Q: I am considering a career change, after 18 years, from health care to the library profession. My interest in library work stems from my student work as a page in library and a passion for film, art and books. I will be attending an open house for an MLIS program and I am looking forward to finding helpful and relevant info as to whether this will be a good career direction. My feelings about this potential career choice are positive, however after reading comments posted about job and employment time cuts I am concerned about the overall stability of the profession. Any advice you can offer will be very much appreciated. Thank you.
SM: As long as you are motivated and enjoy what you are doing, I wouldn’t worry too much about the stability of the profession. The profession itself isn’t going anywhere, and as long as there are libraries, there will be librarians. Just remember that there are jobs out there in many different types of libraries and companies and institutions, and the skills that librarians possess are valued by other professions. Librarians go by many different names and yes, we often need to be strategic and creative as we search for jobs. If this is want you want to do, then go for it.
You are already checking out programs and attending open houses, which is a great way to meet people and ask questions about the program, specializations, and specific classes. Here are a few more tips:
- Don’t spend a ton of money on your degree. Librarians do not (typically) make a large salary and you don’t need to put yourself into massive debt for an MLS. As you research library schools, find out about financial aid options and grants and scholarships that you might be able to take advantage of and compare the pros and cons of several different programs.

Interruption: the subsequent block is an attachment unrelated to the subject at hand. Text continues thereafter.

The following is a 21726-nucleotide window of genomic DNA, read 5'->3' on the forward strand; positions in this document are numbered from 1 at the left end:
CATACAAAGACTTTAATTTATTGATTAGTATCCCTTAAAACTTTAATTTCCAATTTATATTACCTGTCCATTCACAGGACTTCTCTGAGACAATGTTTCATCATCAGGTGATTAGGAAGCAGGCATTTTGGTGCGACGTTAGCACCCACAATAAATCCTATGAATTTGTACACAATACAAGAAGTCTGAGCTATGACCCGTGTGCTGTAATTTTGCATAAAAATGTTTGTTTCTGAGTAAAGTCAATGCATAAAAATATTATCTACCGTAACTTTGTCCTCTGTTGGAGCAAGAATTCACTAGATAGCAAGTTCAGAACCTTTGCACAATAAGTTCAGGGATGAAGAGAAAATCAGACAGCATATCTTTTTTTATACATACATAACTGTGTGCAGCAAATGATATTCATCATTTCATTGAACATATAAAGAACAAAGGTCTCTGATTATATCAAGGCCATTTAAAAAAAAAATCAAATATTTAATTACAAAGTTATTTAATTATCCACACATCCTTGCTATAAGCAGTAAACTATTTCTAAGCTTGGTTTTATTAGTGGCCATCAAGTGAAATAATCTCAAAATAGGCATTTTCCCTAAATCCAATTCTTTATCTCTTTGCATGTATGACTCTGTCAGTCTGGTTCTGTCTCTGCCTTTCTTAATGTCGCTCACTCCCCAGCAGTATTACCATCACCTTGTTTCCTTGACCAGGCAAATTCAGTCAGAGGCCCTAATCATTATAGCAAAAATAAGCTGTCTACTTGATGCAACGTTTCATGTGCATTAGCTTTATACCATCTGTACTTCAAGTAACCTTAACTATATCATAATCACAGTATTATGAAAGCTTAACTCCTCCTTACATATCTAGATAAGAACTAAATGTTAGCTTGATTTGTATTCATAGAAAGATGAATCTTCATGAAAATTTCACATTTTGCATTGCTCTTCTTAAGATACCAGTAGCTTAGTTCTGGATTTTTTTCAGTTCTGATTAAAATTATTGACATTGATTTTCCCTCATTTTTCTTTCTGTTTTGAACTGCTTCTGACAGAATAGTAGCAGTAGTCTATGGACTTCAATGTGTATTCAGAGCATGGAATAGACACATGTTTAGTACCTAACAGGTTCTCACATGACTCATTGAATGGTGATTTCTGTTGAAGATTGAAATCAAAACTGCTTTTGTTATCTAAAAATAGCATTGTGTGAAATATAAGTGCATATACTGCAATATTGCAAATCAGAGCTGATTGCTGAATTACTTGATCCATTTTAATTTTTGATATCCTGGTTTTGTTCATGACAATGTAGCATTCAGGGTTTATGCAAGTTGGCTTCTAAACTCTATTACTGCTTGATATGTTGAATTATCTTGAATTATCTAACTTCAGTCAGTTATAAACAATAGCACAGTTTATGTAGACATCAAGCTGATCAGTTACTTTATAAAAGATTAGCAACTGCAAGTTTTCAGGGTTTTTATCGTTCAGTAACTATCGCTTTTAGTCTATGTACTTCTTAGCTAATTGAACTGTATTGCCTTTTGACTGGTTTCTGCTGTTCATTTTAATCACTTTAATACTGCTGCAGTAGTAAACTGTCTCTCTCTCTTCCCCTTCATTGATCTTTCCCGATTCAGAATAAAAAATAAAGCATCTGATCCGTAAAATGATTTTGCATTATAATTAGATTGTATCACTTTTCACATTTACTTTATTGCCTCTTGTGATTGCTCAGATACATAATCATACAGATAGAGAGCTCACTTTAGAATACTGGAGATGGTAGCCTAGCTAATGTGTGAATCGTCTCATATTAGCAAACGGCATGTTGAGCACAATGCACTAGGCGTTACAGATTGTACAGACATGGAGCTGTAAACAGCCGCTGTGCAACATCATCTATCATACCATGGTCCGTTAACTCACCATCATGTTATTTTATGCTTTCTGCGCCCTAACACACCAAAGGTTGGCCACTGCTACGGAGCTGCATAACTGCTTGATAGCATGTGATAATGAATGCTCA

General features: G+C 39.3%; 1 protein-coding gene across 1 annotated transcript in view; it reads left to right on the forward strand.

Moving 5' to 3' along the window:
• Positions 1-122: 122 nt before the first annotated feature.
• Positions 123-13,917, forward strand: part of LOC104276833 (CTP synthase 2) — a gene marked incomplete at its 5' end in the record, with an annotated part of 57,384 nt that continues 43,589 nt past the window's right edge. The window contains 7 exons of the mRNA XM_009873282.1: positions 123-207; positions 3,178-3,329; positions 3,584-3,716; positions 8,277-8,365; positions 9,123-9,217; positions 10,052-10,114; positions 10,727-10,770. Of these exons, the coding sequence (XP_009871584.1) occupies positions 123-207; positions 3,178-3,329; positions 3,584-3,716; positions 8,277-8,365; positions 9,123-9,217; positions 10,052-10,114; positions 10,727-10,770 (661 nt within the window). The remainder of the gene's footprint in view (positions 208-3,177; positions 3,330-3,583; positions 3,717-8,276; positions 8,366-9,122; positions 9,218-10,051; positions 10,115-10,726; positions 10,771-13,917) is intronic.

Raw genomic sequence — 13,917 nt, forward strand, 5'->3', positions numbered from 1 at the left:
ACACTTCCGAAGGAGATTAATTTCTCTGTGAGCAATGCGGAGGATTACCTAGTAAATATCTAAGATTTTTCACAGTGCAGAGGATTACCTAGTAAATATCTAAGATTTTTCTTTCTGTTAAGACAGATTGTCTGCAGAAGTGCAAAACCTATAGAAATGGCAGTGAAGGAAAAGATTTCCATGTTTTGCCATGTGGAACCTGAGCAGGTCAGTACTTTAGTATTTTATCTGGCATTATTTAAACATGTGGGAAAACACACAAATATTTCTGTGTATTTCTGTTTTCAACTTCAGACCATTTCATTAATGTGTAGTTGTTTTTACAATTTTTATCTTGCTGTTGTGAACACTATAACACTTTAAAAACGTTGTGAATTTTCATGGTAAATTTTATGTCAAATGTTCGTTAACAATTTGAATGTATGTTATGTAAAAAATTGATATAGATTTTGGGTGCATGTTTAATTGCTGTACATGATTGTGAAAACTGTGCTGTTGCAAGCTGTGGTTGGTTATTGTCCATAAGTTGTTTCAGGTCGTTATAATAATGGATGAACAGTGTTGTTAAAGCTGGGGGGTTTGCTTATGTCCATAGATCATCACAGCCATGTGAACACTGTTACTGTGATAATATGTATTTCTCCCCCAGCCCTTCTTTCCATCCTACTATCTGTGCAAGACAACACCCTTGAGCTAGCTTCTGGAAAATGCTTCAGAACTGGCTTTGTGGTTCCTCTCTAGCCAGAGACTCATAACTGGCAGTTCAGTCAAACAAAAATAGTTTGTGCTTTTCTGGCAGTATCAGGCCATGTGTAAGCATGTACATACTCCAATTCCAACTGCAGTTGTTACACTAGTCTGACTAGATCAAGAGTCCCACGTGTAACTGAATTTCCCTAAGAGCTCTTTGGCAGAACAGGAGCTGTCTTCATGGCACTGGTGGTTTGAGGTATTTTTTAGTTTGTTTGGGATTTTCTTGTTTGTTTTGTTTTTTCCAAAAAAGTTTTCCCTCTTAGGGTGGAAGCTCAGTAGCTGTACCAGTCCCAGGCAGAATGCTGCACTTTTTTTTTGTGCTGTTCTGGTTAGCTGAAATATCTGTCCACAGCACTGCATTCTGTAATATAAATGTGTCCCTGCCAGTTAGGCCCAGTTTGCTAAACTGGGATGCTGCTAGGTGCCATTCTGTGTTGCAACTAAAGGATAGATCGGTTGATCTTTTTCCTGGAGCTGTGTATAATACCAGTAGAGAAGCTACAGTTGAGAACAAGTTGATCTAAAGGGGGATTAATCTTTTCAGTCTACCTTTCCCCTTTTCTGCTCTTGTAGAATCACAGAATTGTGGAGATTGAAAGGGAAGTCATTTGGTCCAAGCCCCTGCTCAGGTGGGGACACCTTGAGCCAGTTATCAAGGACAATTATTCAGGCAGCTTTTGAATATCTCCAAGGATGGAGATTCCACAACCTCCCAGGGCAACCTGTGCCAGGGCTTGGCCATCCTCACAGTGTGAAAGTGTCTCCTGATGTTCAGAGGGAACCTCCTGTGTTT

- While in library school, or even before you start library school, get a job in a library. The MLS is a necessity to be a librarian, but it doesn’t guarantee you a job. Employers want experience, even from those just out of library school. Your past experience as a student worker counts, but more current experience will count even more, and will help you secure a job when you get out of school.
- Brush up on your technology and social media skills. Many employers expect their new(er) librarians to be on top of emerging technologies and trends.
- Try to determine your (librarian) niche. This might be difficult to do until you start library school, or start working in libraries, but you can start thinking about the different roles you might want to pursue (reference, instruction, cataloging, etc.), the types of libraries you might like to work in (special, academic, public, school) and the types of resources you might like to work with (archives, film/media, children’s books, consumer health, electronic resources, etc.).
- Seek out a mentor, whether in a formal program (offered by a school or a library organization) or informally with someone you admire and respect. It is always beneficial to have someone who can provide career advice and serve as a resource for you.
- Find support, encouragement, and comraderie in online forums. There are several blogs and sites and LinkedIn groups for new librarians, or those thinking of becoming librarians. Join up and join in the discussions.